Would you mind telling us what you think your strengths and weaknesses are? 

Okay, I’m game. My strength is that I tell great story. I have been told all of my books are real page turners—books that once you start reading them, you won’t want to put them down. My biggest weakness is that I am not a very skillful writer. I write the book and then have to hand it over to an editor/proofreader. I am lousy at punctuation and only fair at grammar. But then most writers need editors, so it’s not that bad.

Who/what are your biggest influences, and why?

As I said before, I am a big fan of both Tom Clancy and Elmore Leonard, but my first real influence was H.G. Wells. H.G. is a very descriptive writer as well as a very insightful one. Tom Clancy and Elmore Leonard are similar. Clancy and Leonard I discovered once I was adult, and H.G. Wells I read when I was in my early teens.

What makes your genre unique? And why is it so popular, or perhaps less popular than it could be?

I’m not so sure my genre is unique, but the stories I tell are unique. It’s been said that there is nothing new in the world, especially in the writing field. We merely take what is already written and paraphrase it to give it a new and exciting sound. That may be true, but I like to think that when a reader picks up my books, they will get something if not new, at least very different. I think that’s what makes them so popular. They are easy to read, yet complicated with a lot things you don’t see coming. Plus, I work very hard to create characters who we all can relate to.

The Reprisal series combines and political thriller with an action adventure. A computer billionaire recruits and funds an emotionally devastated newly-retired Chairman of the Joint Chiefs to create a corporate security team that will no longer wait for terrorists to attack the United States, they will go out and pre-empt the terrorists and kill them in their own homes or their safe havens. On the home front, they take on the sitting president who is ignoring the Constitution and is using executive orders to rule the country as if he were a dictator. Now, before you jump up and start claiming that I have done nothing but use Obama as the presidential example to write the books, I wrote the book in 2005, long before Obama was in office.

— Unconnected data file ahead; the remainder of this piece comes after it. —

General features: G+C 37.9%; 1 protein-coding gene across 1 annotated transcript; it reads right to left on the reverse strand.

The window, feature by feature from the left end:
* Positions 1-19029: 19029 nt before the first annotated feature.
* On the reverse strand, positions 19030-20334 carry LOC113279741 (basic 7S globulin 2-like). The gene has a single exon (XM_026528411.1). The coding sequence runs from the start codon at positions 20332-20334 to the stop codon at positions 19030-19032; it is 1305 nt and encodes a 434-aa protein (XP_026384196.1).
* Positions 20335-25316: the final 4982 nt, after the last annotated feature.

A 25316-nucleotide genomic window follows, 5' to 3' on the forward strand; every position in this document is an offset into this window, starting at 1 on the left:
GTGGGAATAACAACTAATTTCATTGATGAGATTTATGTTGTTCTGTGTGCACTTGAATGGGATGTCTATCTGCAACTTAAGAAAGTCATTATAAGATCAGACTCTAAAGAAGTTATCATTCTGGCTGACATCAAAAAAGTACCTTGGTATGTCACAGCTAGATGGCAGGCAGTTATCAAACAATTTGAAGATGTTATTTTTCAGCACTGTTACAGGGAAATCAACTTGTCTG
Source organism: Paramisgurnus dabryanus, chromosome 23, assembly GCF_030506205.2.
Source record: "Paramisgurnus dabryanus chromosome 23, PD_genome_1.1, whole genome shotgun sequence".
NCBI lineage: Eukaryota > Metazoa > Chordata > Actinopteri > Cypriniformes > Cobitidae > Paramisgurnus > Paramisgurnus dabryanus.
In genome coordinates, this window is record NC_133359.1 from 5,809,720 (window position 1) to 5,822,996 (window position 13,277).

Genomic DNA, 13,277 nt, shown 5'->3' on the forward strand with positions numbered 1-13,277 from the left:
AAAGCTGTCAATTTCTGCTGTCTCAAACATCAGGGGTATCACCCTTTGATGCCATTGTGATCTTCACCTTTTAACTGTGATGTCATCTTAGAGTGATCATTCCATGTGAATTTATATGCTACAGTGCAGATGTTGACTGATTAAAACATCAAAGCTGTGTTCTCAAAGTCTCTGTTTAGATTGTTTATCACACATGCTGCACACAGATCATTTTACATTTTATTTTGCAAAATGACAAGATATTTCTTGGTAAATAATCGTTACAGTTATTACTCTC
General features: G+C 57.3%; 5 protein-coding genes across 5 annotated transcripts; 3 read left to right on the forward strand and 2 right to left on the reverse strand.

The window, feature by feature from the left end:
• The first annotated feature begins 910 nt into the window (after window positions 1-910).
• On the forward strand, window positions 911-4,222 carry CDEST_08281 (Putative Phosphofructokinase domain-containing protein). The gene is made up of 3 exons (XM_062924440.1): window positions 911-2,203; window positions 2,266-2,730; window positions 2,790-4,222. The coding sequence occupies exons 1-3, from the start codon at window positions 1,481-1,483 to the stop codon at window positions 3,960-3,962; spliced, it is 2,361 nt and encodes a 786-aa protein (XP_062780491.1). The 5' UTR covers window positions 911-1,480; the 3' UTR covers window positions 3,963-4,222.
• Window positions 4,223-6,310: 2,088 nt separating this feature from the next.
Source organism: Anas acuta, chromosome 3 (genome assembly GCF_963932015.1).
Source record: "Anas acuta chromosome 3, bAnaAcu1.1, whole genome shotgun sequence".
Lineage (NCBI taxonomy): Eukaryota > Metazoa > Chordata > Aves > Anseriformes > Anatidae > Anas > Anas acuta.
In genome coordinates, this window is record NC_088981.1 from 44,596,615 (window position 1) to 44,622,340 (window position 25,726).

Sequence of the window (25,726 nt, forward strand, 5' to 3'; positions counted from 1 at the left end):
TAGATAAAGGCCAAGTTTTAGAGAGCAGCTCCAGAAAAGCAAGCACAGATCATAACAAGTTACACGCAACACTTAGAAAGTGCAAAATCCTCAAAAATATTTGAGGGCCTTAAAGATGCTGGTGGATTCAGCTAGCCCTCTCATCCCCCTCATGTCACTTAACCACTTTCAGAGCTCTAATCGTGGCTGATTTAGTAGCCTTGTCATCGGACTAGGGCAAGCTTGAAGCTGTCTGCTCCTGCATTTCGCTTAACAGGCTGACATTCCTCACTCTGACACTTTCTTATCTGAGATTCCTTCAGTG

Fatal Mistake is about a man whose wife is cheating on him and he decides instead of going through a divorce and losing everything, it’s cheaper to bury her in the backyard garden. Everything is planned perfectly, but before he can kill his soon-to-be ex-wife, everything starts to unravel. Before he knows what has hit him, the murderous husband is burying a stranger, and his sister-in-law, as far he knows, has gone to the police. Now it is a race against time to bury the past and avoid making the fatal mistake. If he can avoid getting caught, he can live a long and wonderful life. But life (or fate) keeps placing challenges in his path one after another involving the sister-in-law, the police, a mob boss, a private investigator and a team of hit men sent to kill him. Fatal Mistake clearly shows that everybody makes mistakes, and it only take one mistake to get caught.